Magazine article Artforum International

Marcus Herse: Greene Exhibitions

Magazine article Artforum International

Marcus Herse: Greene Exhibitions

Article excerpt

Marcus Herse

GREENE EXHIBITIONS

Visitors to Greene Exhibitions will likely brave that most persistent of LA cliches: terrible traffic. So those who came for Marcus Herse's solo show were primed for a suite of six long videos, projected larger-than-life on each of the gallery's three walls in loops of two, of the artist piloting his car through gridlock. The works were shot using a camera joined to an electric motor mounted to the vehicle's inner roof, which allowed the lens to swivel from left to right in small, even increments. Herse posits driving as "durational" performance, like Situationist wanderings filmed by an autonomous camera-eye a la Michael Snow's Region Centrale, 1971. Yet the program here is more masochistic than meandering; Herse keeps his hands at ten and two and doesn't turn or merge (except when he runs out of lane). Above muffled road noise and the occasional polite tick of the turn signal, the dominant sound is the helpful voice of Herse's Google Maps app, constantly giving directions, consistently ignored.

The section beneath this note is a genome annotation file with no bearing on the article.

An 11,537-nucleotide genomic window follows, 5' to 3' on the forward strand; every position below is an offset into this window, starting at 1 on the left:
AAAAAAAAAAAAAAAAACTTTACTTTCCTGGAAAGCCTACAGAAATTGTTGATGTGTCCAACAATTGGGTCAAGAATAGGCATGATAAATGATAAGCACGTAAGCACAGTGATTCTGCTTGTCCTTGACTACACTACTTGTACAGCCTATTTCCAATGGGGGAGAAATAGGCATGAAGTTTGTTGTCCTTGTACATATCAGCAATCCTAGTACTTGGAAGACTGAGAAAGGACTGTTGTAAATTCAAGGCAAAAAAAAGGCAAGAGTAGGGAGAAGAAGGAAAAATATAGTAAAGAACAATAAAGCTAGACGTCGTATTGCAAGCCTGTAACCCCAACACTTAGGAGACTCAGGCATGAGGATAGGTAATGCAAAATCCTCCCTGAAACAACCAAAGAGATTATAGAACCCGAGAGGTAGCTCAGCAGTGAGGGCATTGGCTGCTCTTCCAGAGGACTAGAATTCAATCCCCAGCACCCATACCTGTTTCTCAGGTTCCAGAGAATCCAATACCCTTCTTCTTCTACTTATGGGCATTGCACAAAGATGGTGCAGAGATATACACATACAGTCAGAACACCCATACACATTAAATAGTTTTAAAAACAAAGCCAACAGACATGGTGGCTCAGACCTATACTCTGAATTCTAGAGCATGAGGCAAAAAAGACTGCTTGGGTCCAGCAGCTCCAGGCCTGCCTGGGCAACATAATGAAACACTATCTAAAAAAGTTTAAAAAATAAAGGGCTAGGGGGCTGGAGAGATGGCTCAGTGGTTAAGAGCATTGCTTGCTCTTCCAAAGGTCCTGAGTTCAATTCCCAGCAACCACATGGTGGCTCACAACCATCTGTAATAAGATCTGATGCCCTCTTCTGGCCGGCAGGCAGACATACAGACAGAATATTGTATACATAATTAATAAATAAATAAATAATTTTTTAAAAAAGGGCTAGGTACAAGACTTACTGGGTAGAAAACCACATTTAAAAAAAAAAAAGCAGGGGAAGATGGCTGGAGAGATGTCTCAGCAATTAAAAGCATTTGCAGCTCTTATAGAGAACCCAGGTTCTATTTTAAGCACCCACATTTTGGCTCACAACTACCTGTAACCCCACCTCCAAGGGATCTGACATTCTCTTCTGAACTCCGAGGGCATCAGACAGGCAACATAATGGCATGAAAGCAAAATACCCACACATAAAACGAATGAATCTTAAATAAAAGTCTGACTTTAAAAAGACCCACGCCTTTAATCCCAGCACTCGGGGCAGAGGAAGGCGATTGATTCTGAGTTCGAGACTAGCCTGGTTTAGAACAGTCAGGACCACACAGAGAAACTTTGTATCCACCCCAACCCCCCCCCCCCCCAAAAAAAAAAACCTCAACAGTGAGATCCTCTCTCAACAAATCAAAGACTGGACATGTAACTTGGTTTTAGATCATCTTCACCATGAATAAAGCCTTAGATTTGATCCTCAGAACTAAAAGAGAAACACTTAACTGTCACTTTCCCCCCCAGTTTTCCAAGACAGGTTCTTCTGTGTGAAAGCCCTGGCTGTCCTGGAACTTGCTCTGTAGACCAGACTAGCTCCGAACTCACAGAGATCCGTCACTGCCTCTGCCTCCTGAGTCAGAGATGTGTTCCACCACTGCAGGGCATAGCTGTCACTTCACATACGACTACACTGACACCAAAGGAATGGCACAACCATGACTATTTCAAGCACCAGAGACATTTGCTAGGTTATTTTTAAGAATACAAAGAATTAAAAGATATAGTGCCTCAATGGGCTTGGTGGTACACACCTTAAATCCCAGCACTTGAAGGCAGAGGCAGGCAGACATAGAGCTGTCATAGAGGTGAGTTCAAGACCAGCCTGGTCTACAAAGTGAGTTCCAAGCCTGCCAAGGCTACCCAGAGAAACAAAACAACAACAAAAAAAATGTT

Reclining on one of five aftermarket car seats reupholstered by the artist and stuck to casters, the viewer scooted around a backdrop of freeway-adjacent geography, which offered a tour of the unplanned aesthetic of SoCal. Herse's videos leave us unencumbered, able to look out the window--or at any rate, able to view whatever the apparatus happens to frame. At one point, #23 (melancholy of departure (after De Chirico)) CA-110N 20B--US-101S ID 10 January 2015 (all works 2015), the left-hand side of the triptych, showed rain on the 110 North through downtown. #20 (plycar) I-405N 46--I-405N 51 7 January 2015 (the middle projection) threw a good, even exposure of the 405 South; while on the right, #3 (coruscant I) I-10E 14A--I-10E 21 22 December 2014 presented a view of a far-flung Metro station at the magic hour (both in terms of light and traffic). Herse offers his viewers the local charms of car bodies, billboards, truck decals. The chair sculptures in particular, upholstered in "painterly" black/orange, black/ white, white/green vinyl schemes and rigged with LEDs, formalize the artist's mis-/unguided appropriation of developed vernacular forms. Casually, fleetingly, the camera composes the shadow on the back of the headrest, the back of the artist's head raked by fine California light, the dappled graffiti on dirt-brown walls. …

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